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Latitude: 57.1419 / 57°8'30"N
Longitude: -2.1071 / 2°6'25"W
OS Eastings: 393618
OS Northings: 805667
OS Grid: NJ936056
Mapcode National: GBR SB5.MT
Mapcode Global: WH9QQ.LRVB
Plus Code: 9C9V4VRV+P5
Entry Name: Brick Terrace Within Bon-Accord Crescent Gardens
Listing Date: 11 August 2003
Source: Historic Scotland
Source ID: 396857
Historic Scotland Designation Reference: LB49361
Building Class: Cultural
Electoral Ward: Torry/Ferryhill
Traditional County: Aberdeenshire
Earlier 19th century. 3-level garden terrace on steeply sloping site. Red brick faced; predominantly random stone rubble to side elevations. Predominantly flat or slightly bowed stone coping (several sections missing). Some stone flag paving to area in front of lowest level. Out of character modern metal railings to front and sides of all 3 levels.
LOWEST LEVEL: to centre, large segmentally-arched niche. To right, round-arched opening with modern gate leading to stone steps giving access to grassed platform above.
MIDDLE LEVEL: to left, stone steps leading to grassed platform above.
UPPER LEVEL: to right, stone steps leading to concrete paved platform above.
B-group with 1-19 (inclusive numbers) Bon Accord Crescent.
Listed as a good and relatively unusual extant example of earlier 19th century garden architecture.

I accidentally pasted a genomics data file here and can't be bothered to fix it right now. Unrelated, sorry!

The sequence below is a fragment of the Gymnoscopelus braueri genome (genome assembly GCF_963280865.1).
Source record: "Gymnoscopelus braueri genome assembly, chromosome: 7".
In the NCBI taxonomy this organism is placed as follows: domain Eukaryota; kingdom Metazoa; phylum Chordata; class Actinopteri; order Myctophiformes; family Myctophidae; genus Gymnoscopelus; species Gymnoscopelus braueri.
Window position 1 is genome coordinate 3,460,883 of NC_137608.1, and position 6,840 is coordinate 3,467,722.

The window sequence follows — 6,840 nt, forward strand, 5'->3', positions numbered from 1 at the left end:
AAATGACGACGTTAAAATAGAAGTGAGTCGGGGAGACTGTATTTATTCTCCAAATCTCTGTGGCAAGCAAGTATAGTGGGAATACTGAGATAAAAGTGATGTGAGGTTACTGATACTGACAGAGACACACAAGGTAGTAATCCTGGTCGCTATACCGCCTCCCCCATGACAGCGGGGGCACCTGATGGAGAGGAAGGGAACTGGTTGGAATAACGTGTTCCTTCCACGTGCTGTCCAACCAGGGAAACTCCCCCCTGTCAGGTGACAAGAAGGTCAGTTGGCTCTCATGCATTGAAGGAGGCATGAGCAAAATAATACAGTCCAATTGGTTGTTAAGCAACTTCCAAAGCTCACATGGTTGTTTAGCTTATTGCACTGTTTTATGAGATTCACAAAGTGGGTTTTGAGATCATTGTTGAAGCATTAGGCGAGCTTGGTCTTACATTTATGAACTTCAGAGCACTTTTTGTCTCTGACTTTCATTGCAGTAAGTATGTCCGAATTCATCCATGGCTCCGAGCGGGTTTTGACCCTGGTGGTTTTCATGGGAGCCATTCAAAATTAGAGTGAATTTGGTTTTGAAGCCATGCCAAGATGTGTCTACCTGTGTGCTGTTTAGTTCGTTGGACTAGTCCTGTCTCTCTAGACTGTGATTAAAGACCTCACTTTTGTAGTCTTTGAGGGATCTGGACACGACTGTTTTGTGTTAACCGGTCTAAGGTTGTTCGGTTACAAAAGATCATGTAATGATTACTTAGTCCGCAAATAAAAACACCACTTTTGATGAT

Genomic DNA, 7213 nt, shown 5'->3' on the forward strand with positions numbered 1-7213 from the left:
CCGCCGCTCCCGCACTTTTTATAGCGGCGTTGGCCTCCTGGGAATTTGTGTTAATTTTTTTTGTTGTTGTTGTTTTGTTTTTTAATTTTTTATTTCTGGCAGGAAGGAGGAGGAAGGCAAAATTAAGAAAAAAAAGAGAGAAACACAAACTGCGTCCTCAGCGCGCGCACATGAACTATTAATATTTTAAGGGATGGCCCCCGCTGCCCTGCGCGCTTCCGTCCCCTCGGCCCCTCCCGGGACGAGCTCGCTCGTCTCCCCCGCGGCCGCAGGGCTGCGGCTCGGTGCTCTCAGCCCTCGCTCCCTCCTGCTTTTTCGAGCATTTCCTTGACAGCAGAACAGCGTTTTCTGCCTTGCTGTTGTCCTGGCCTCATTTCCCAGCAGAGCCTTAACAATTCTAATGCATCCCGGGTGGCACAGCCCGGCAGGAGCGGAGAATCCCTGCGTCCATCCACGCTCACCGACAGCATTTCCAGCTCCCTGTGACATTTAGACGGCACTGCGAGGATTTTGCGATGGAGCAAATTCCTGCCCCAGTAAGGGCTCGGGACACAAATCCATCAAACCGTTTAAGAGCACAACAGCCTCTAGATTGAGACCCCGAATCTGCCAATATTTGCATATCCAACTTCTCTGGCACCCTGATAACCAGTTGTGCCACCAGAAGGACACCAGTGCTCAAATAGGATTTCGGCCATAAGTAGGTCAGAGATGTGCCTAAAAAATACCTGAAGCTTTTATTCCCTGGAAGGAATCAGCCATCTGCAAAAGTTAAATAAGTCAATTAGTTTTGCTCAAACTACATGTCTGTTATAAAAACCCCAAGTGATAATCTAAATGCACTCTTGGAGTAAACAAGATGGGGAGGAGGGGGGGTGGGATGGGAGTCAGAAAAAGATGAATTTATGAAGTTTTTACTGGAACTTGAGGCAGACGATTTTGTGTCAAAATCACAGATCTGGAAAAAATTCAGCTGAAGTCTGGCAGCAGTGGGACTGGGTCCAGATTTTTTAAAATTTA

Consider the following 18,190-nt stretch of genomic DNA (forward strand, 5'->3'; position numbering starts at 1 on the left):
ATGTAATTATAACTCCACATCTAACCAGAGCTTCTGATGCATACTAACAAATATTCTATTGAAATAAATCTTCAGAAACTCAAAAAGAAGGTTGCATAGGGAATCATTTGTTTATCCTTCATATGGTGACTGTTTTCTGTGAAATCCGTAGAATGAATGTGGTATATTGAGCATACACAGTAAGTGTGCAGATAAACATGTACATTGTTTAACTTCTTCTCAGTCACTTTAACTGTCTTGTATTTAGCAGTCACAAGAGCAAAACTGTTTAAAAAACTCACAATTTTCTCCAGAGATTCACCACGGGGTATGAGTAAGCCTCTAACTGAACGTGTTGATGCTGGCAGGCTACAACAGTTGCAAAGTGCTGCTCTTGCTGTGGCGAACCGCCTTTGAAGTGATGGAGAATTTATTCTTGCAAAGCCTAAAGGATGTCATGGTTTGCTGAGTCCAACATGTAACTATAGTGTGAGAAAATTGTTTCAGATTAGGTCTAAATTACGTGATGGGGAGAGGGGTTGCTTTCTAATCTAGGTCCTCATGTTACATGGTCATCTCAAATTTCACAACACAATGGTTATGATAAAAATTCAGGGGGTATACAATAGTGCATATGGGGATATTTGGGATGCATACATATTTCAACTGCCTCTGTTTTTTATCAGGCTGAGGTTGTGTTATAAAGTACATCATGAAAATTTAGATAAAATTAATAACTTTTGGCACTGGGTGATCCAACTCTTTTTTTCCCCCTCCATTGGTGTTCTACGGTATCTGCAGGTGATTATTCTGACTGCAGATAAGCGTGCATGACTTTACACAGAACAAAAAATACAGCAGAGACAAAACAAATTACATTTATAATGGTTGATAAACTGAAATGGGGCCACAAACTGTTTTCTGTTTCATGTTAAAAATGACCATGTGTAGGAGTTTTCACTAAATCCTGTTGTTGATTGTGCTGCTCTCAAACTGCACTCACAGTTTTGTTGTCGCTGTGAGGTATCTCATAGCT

The Bon Accord Gardens were originally formed as private gardens belonging to the houses of Bon Accord Crescent. The Crescent was designed by Archibald Simpson for the Incorporation of Tailors, and construction of the
houses began in 1823.
The gardens were formed on the south-west facing bank of the vale of the Howe Burn and were a major selling point of the Crescent (then known as Bon Accord Terrace). When they advertised feus in 1823, the Tailors stressed that 'the Terrace in particular commands an uninterrupted prospect of the south-west of the environs of the city and of the country to a great distance and overlooks the ground in the adjacent valley'. It is not clear precisely when the gardens were laid out but they were well established by the mid 1800s. The gardens were long strips, of varying widths running down the hill, divided by walls.
Several of them had terraces similar to this example, which were popular features in urban gardens of the early 19th century.
During the 20th century, Bon Accord gardens were in use as a market garden, with the upper sections used as allotments. In the 1970s, the market garden closed and the Gardens were landscaped to form an open area of public park. The remaining evidence of the original form of the gardens as private gardens was removed and only this single terrace survived these changes.
Other nearby listed buildings